How to Handle Gusty Conditions
Kiteboarding in gusty conditions can be challenging and dangerous without taking the right precautions. Gusts can be extremely strong and violent at times – if you are unprepared, a gust can easily pull you over your board and send you flying through the air.
While kiteboarding, especially in the Prairies, you can get all kinds of different gusts and winds. Wind conditions during a day can range from being constant with a few stronger gusts, to being inconsistent where a strong gust is typically followed by a lull – in conditions like these the wind speed is inconsistent and can range from strong to weak to moderate in just a few seconds.
Here are some pointers
Avoid gusty conditions:
Gusty conditions can be caused by a variety of different factors, but are most often caused by wind coming over a hill or moving through buildings. This means that you can often avoid gusty conditions by looking for a different spot to kiteboard at – a spot with better wind exposure.
Avoid dangerous conditions, and know your limits:
If you are unsure of the conditions take a wind meter reading and measure the difference between the lowest and the highest wind meter reading over a period of 2 minutes. Ask the local riders about the conditions and if it is manageable. 15 knots gusting to 20 knots is acceptable, but 15 knots gusting to 27 knots is not.
It is also safer to rig for the maximum wind speed rather than for the minimum wind speed measured.
Keep off the land in gusty conditions:
More than 90% of serious kiteboarding accidents happen on land, and not on the water. It is always recommended to get into the water as soon as you have launched your kite. During gusty conditions it is even more important to get away from the land and in the water. Never walk around on land with your kite unnecessarily. If you come out of the water, have someone put your kite down as soon as possible. A gust can easily pick you up a few meters in the air and drop you like a stone. Rather let this happen to you in the water than on land.
Keep your kite low:
When sailing it is best to keep your kite at an angle of 45 to 60 degrees off the water. If you keep the kite too high, a gust can lift you off the water. By keeping the kite lower you have more leverage against the kite, and you are able to stay in control during a gust rather than being lifted off the water.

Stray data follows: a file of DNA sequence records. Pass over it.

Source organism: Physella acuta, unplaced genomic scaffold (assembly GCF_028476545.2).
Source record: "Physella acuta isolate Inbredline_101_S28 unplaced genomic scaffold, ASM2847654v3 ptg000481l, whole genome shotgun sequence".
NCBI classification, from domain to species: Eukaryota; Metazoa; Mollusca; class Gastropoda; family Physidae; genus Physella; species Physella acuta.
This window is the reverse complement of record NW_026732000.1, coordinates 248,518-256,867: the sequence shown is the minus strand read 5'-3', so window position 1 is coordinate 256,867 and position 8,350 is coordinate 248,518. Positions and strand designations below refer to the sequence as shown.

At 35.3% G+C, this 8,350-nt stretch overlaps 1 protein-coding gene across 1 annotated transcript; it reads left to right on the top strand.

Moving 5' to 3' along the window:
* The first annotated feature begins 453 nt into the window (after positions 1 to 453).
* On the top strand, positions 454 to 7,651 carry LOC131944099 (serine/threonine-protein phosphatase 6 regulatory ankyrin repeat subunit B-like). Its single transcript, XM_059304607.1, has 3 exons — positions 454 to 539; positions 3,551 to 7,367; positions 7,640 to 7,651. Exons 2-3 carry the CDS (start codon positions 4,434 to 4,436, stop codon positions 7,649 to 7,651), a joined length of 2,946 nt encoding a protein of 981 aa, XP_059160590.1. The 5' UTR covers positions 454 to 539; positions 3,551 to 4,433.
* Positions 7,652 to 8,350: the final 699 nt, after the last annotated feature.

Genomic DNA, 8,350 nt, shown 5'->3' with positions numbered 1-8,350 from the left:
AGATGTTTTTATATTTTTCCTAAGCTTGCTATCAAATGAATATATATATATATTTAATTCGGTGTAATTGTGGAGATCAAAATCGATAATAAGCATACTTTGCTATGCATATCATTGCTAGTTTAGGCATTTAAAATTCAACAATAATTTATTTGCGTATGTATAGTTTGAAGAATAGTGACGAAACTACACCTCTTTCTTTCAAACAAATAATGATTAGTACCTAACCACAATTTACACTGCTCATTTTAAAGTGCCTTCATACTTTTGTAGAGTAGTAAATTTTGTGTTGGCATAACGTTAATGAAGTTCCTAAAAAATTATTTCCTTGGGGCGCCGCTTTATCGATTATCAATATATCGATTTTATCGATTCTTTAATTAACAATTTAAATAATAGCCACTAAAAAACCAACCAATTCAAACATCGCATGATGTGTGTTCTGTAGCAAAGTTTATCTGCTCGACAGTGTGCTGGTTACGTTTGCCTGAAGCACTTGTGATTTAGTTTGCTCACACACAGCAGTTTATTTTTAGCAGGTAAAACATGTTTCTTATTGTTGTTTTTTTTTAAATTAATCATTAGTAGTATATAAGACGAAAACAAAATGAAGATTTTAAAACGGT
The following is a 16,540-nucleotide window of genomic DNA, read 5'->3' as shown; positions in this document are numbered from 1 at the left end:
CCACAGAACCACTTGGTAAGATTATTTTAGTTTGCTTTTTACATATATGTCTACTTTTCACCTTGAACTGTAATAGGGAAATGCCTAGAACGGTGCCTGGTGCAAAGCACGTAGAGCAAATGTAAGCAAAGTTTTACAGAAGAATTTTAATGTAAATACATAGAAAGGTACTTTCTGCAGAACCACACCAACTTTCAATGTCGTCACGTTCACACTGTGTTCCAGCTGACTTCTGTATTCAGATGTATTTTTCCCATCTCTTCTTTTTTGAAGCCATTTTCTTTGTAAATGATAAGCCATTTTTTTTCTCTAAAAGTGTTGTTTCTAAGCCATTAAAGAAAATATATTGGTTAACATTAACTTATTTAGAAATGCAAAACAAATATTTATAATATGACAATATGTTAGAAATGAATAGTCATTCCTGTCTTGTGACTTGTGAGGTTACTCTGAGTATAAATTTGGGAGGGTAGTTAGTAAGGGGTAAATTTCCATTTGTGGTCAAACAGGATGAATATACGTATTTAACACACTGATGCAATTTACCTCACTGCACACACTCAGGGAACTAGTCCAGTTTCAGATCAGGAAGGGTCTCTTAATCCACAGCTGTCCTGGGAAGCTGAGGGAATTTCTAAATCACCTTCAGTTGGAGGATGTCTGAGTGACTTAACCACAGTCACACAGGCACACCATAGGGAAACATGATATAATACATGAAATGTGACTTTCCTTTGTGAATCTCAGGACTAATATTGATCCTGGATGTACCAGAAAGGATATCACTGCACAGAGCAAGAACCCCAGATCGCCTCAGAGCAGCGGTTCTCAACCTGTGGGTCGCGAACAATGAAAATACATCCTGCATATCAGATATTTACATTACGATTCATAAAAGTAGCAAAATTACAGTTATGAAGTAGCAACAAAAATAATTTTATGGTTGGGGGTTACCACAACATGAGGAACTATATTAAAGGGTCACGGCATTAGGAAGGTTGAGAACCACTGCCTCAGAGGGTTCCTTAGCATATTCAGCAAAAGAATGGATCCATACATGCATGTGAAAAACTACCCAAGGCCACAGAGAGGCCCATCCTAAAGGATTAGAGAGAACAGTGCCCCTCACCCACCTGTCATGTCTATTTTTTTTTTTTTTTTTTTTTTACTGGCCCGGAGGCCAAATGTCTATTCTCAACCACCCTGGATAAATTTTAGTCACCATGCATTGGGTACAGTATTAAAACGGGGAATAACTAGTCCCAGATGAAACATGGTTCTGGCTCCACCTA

If a gust hits you it is best to edge against the kite and force the kite towards the edge of the window by leaning against the kite. There is less power at the edge of the window, so the quicker you get your kite to the edge of the window the better. To do this step hard on your back foot and push the rail of your board in by leaning against the kite.
What to do if you get lifted off the ground by a gust on land:
If you get lifted off the ground by a gust on land, it is best to stay calm and try to keep the kite in the neutral zone while you are in the air. Letting go of the kite while you are a few meters in the air will cause you to drop like a stone to the ground.
As soon as you come down you should either let go of your kite (release the chicken loop) and let your safety leash effectively depower the kite, or you should keep the kite to the lower edge of the window (below 10:00 or 2:00 – so you are not being elevated by the kite) and have someone put your kite down for you (as you bring your kite to 9:00 or 3:00 for them to grab).
Handling gusty conditions is a skill that comes almost naturally if you spend enough time on the water. Learning to handle gusty conditions is similar to jogging on a bumpy road. You don’t approach a bump with a stiff leg – you bend your leg slightly to allow your knees to absorb the shock. Handling gusts is something you will eventually do naturally.